Rehabilitation Design Case Study: Blythedale Children’s Hospital

posted May 5th, 2019 in Case Studies

by E4H

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E4H has completed a multiple phase addition and renovation of this rehabilitation hospital, completely replacing all existing patient rooms and creating a new face to the hospital while utilizing the existing facilities to support the day programs/outpatient services provided by the hospital.

Phase I and II, completed in 2011, encompassed 108,000SF and provided 86 beds, therapy and activity space, staff and support spaces, new family resource center, new main entrance lobby, and a dedicated 10-bed traumatic brain injury unit, as well as an on-site day hospital and education center. The pediatric & adolescent unit includes an activity room and a teen lounge.

The third phase of Blythedale Hospital’s expansion and renovation includes the conversion of old nursing units to long term care. The 16,500SF project provides 24 beds and was completed in 2016.

UNIQUE FEATURES/CONSIDERATIONS
  • Treating Patients with Varying Diagnoses and Needs: From medically-fragile babies, to rambunctious toddlers with cancer, to teenagers recovering from a brain injury; the hospital needed to be able to treat patients with varying diagnoses and needs. The new patient rooms provide dedicated space for family members to stay overnight, and are oversized to accommodate varying rehabilitative equipment. The design team created variable-acuity patient rooms that are designed to be exactly the same, reducing the need to move patients around and increasing flexibility in room assignments.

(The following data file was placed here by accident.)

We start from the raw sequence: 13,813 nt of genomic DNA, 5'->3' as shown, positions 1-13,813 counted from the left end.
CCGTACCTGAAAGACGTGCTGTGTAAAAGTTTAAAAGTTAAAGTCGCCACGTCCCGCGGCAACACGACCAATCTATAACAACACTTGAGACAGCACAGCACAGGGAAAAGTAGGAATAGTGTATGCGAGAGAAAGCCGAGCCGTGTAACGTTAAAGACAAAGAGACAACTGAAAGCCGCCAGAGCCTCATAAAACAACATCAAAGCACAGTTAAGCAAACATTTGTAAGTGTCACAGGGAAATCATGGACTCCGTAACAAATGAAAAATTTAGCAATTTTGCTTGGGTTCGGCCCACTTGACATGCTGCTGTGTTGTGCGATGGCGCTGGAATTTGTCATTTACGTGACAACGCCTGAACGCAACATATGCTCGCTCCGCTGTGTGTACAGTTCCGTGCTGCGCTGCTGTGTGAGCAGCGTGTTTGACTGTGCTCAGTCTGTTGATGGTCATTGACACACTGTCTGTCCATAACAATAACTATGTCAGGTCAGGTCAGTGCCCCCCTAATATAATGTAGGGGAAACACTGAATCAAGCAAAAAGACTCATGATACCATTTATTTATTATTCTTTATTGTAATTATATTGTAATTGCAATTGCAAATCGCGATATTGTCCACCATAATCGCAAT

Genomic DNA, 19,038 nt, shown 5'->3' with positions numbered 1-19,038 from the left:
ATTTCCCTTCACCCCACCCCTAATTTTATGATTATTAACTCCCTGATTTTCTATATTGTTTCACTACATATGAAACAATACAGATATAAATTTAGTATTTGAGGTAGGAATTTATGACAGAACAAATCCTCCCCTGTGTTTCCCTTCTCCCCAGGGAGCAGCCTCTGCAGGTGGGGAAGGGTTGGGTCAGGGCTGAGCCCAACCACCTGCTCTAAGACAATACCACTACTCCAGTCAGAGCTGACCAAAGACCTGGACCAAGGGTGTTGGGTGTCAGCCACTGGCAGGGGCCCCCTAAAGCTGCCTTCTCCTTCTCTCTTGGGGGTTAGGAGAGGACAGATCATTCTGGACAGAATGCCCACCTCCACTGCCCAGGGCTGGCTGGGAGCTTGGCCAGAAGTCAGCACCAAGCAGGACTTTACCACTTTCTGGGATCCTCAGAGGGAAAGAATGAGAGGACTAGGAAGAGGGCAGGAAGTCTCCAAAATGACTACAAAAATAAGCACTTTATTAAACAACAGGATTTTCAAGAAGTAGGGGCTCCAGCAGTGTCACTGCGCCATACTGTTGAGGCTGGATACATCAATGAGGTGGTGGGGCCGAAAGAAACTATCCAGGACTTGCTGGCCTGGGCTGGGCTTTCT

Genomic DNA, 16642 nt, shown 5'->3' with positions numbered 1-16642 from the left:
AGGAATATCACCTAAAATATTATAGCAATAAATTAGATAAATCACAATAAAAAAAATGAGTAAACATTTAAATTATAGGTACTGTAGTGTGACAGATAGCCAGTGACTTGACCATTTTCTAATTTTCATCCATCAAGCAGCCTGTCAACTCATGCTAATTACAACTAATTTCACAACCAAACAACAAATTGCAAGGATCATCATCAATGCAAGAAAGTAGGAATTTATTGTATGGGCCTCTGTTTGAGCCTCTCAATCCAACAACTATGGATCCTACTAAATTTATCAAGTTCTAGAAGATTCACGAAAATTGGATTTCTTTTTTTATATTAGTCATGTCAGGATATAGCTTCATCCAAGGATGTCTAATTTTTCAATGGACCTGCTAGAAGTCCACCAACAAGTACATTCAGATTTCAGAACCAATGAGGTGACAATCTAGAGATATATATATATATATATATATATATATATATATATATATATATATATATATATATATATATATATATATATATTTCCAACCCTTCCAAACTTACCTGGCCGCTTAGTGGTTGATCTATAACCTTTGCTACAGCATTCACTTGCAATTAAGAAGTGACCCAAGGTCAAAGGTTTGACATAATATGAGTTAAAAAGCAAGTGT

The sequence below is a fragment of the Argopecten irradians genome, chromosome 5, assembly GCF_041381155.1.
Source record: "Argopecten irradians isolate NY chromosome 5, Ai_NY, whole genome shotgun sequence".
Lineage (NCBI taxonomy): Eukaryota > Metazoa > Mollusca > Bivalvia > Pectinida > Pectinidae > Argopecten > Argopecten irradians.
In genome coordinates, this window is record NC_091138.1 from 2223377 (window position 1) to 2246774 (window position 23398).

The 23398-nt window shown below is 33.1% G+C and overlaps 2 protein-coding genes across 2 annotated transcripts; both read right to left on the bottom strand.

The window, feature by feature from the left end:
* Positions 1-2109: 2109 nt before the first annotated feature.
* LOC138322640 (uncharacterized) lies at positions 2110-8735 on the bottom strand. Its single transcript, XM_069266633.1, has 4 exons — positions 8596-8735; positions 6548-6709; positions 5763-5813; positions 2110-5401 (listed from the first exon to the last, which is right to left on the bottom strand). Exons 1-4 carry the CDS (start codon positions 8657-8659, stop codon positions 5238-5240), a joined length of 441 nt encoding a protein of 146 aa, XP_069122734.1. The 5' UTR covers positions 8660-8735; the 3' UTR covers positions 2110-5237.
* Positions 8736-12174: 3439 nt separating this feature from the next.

• Comprehensive Care: Staff work areas are located immediately outside of each patient room with visual access into each room, reducing travel distances for staff. All other direct patient-care-related support needs are also provided here. All members of each interdisciplinary patient care team have space to work. Therapy and play areas, a teaching lab, consult rooms, and a family resource center complement the core nursing areas to give staff the tools (and space) needed to provide comprehensive care close to each patient.
  • Sustainability: This project included a major overhaul of all mechanical/electrical infrastructure, improving operations and efficiency throughout the existing building and into the new areas. Boilers, chillers, and cooling towers (all well-past their anticipated service life) were replaced with new energy-efficient equipment serving the entire footprint (existing and new). The underground fuel tanks were replaced and relocated, eliminating long runs of fuel lines within the existing building. The oxygen tank was replaced, and enlarged, significantly reducing tractor-trailer trips for refill. Although the overall footprint of the building grew, the building was constructed over an existing parking area, and gardens and landscaping were added around the building. Exterior lighting and irrigation controls were added, and building control systems were automated. The exterior building envelope was designed to maximize energy usage.
  • Located in a Residential Area: The design team was charged with creating a high-tech building in a residential neighborhood of small single-family homes, and attaching it to an already convoluted building exterior. This was further complicated by the long and narrow site, a building footprint that had already almost exceeded the allowable lot coverage, and residential zoning restrictions limiting height. While staying true to its healthcare-specific needs, the design team used color, shape, materials, and landscape design elements to integrate this building into its site and neighborhood. The gently curved patient room pods break down the large mass of the building façade into scalable elements not much larger than the adjacent homes, and create a symbiotic relationship with pre-existing campus buildings.

 

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